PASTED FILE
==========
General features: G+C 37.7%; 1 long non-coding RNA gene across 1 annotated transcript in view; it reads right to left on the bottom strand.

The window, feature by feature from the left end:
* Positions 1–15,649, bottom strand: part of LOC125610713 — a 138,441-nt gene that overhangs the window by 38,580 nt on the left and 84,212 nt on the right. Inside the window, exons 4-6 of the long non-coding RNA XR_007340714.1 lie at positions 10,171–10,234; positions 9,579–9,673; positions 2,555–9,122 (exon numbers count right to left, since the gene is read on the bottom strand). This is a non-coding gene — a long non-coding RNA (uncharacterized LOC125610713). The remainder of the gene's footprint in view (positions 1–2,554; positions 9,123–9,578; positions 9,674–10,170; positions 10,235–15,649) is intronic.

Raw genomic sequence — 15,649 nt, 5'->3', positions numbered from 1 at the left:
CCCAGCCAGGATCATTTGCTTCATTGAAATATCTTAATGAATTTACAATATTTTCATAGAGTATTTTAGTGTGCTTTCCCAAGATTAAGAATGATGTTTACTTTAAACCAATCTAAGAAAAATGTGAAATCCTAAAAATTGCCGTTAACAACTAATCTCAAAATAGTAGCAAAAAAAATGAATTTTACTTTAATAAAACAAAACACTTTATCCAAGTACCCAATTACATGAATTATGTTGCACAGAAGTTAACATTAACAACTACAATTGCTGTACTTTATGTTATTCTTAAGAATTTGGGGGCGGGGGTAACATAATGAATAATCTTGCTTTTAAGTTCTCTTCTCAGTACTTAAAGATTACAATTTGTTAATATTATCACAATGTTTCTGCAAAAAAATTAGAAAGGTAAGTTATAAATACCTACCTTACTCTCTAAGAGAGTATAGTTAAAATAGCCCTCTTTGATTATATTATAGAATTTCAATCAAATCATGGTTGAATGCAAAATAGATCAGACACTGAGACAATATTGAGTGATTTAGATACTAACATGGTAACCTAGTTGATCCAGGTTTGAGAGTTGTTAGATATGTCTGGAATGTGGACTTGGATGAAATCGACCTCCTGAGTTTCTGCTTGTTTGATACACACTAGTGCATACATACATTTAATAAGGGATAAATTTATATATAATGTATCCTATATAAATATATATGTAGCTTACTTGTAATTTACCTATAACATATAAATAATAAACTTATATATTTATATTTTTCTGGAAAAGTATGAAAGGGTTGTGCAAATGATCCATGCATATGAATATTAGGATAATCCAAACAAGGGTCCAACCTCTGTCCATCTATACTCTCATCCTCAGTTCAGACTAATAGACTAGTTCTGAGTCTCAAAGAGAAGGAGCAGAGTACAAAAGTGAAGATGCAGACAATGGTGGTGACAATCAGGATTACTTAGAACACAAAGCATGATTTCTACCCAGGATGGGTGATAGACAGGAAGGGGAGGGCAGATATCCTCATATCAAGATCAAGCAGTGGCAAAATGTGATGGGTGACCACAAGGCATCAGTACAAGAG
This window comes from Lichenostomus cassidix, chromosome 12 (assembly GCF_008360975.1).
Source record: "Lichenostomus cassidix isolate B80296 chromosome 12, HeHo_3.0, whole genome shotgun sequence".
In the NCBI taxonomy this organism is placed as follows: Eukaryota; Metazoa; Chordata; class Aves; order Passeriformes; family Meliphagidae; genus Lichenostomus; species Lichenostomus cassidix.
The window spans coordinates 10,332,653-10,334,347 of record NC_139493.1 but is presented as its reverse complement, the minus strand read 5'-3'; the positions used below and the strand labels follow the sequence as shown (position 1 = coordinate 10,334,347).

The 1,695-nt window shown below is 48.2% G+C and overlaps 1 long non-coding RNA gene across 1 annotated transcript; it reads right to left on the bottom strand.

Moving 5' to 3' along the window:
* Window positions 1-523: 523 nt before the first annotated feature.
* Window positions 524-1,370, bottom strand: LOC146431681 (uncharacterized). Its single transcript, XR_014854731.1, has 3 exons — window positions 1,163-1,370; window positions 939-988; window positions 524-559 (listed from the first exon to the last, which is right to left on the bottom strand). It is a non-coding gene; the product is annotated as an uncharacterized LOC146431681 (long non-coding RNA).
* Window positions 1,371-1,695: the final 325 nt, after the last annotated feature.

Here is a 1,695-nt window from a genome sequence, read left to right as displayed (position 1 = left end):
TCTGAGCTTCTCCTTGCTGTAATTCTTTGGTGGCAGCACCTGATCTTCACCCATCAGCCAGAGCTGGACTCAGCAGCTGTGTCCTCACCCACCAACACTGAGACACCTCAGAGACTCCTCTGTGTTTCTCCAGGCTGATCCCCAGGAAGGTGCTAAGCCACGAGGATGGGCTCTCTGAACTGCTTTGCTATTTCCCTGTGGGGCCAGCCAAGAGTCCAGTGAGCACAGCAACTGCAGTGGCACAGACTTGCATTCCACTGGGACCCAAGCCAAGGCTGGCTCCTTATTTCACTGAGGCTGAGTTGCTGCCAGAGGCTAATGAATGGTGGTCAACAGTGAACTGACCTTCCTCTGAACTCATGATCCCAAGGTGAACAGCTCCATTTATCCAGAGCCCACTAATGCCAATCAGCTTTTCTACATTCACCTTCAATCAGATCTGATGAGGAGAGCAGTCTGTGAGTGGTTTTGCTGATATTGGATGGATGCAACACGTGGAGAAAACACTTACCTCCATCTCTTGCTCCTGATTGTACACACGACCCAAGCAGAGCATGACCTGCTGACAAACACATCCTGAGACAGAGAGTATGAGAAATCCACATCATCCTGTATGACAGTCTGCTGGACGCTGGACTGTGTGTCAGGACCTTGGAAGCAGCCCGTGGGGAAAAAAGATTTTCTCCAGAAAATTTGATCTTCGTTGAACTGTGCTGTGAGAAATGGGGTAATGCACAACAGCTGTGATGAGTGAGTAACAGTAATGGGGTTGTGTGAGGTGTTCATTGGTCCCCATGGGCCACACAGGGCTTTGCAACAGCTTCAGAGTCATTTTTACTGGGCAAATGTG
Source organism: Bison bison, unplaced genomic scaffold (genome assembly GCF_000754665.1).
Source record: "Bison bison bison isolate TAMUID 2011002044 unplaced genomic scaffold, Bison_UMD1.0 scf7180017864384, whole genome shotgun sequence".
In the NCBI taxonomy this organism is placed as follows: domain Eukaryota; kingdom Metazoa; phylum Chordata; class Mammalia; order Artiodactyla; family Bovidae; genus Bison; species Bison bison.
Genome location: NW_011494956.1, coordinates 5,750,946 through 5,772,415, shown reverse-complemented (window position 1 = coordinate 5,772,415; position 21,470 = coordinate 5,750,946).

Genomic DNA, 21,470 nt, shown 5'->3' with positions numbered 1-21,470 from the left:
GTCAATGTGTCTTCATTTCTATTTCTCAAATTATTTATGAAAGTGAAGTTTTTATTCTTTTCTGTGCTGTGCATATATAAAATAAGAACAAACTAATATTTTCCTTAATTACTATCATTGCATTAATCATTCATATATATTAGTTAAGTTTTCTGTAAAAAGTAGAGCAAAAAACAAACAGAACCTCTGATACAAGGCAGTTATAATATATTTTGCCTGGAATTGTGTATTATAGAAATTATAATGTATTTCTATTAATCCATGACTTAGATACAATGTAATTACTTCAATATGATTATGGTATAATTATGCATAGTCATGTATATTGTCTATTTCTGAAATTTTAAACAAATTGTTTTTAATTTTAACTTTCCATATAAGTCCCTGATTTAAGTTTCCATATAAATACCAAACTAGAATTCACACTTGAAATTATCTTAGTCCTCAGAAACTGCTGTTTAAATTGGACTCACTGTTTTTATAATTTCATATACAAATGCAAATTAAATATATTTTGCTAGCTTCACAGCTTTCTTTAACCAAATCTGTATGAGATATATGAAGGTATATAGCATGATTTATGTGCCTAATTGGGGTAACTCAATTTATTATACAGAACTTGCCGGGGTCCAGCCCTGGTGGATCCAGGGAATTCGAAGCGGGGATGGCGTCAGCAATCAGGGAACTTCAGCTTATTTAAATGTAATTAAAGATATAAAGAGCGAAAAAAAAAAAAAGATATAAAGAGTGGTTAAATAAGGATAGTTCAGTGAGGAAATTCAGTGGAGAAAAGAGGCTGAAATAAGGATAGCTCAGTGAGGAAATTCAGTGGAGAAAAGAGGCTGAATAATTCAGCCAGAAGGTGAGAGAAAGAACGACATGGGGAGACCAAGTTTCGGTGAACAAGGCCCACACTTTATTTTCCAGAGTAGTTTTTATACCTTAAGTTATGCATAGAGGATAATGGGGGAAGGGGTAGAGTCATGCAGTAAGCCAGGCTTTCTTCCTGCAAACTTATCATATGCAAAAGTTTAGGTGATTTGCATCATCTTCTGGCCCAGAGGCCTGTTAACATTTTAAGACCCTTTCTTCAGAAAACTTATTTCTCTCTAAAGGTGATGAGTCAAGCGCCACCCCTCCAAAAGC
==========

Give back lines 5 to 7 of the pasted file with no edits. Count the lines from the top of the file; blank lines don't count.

CCCAGCCAGGATCATTTGCTTCATTGAAATATCTTAATGAATTTACAATATTTTCATAGAGTATTTTAGTGTGCTTTCCCAAGATTAAGAATGATGTTTACTTTAAACCAATCTAAGAAAAATGTGAAATCCTAAAAATTGCCGTTAACAACTAATCTCAAAATAGTAGCAAAAAAAATGAATTTTACTTTAATAAAACAAAACACTTTATCCAAGTACCCAATTACATGAATTATGTTGCACAGAAGTTAACATTAACAACTACAATTGCTGTACTTTATGTTATTCTTAAGAATTTGGGGGCGGGGGTAACATAATGAATAATCTTGCTTTTAAGTTCTCTTCTCAGTACTTAAAGATTACAATTTGTTAATATTATCACAATGTTTCTGCAAAAAAATTAGAAAGGTAAGTTATAAATACCTACCTTACTCTCTAAGAGAGTATAGTTAAAATAGCCCTCTTTGATTATATTATAGAATTTCAATCAAATCATGGTTGAATGCAAAATAGATCAGACACTGAGACAATATTGAGTGATTTAGATACTAACATGGTAACCTAGTTGATCCAGGTTTGAGAGTTGTTAGATATGTCTGGAATGTGGACTTGGATGAAATCGACCTCCTGAGTTTCTGCTTGTTTGATACACACTAGTGCATACATACATTTAATAAGGGATAAATTTATATATAATGTATCCTATATAAATATATATGTAGCTTACTTGTAATTTACCTATAACATATAAATAATAAACTTATATATTTATATTTTTCTGGAAAAGTATGAAAGGGTTGTGCAAATGATCCATGCATATGAATATTAGGATAATCCAAACAAGGGTCCAACCTCTGTCCATCTATACTCTCATCCTCAGTTCAGACTAATAGACTAGTTCTGAGTCTCAAAGAGAAGGAGCAGAGTACAAAAGTGAAGATGCAGACAATGGTGGTGACAATCAGGATTACTTAGAACACAAAGCATGATTTCTACCCAGGATGGGTGATAGACAGGAAGGGGAGGGCAGATATCCTCATATCAAGATCAAGCAGTGGCAAAATGTGATGGGTGACCACAAGGCATCAGTACAAGAG
This window comes from Lichenostomus cassidix, chromosome 12 (assembly GCF_008360975.1).
Source record: "Lichenostomus cassidix isolate B80296 chromosome 12, HeHo_3.0, whole genome shotgun sequence".